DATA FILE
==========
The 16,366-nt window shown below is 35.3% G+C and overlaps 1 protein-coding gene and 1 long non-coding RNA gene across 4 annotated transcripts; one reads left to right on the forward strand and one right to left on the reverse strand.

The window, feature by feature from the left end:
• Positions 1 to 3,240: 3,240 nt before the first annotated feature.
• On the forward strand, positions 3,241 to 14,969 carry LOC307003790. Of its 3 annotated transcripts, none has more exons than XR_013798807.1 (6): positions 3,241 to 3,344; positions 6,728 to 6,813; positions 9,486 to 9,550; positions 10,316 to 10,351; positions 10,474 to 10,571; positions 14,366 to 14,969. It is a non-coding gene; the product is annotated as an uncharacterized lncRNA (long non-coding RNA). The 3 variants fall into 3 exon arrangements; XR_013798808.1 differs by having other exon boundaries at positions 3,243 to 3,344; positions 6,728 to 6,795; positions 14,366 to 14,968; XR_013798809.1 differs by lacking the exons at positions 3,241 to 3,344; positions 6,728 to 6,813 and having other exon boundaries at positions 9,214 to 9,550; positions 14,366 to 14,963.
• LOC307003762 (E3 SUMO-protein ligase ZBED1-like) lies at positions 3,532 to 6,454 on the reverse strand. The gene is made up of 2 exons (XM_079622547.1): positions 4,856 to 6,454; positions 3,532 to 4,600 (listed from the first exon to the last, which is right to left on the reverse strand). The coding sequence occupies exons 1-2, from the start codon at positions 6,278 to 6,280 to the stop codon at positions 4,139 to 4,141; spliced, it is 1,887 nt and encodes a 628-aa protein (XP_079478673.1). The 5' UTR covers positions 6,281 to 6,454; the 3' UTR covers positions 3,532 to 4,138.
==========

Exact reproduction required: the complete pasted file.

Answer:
The 16,366-nt window shown below is 35.3% G+C and overlaps 1 protein-coding gene and 1 long non-coding RNA gene across 4 annotated transcripts; one reads left to right on the forward strand and one right to left on the reverse strand.

The window, feature by feature from the left end:
• Positions 1 to 3,240: 3,240 nt before the first annotated feature.
• On the forward strand, positions 3,241 to 14,969 carry LOC307003790. Of its 3 annotated transcripts, none has more exons than XR_013798807.1 (6): positions 3,241 to 3,344; positions 6,728 to 6,813; positions 9,486 to 9,550; positions 10,316 to 10,351; positions 10,474 to 10,571; positions 14,366 to 14,969. It is a non-coding gene; the product is annotated as an uncharacterized lncRNA (long non-coding RNA). The 3 variants fall into 3 exon arrangements; XR_013798808.1 differs by having other exon boundaries at positions 3,243 to 3,344; positions 6,728 to 6,795; positions 14,366 to 14,968; XR_013798809.1 differs by lacking the exons at positions 3,241 to 3,344; positions 6,728 to 6,813 and having other exon boundaries at positions 9,214 to 9,550; positions 14,366 to 14,963.
• LOC307003762 (E3 SUMO-protein ligase ZBED1-like) lies at positions 3,532 to 6,454 on the reverse strand. The gene is made up of 2 exons (XM_079622547.1): positions 4,856 to 6,454; positions 3,532 to 4,600 (listed from the first exon to the last, which is right to left on the reverse strand). The coding sequence occupies exons 1-2, from the start codon at positions 6,278 to 6,280 to the stop codon at positions 4,139 to 4,141; spliced, it is 1,887 nt and encodes a 628-aa protein (XP_079478673.1). The 5' UTR covers positions 6,281 to 6,454; the 3' UTR covers positions 3,532 to 4,138.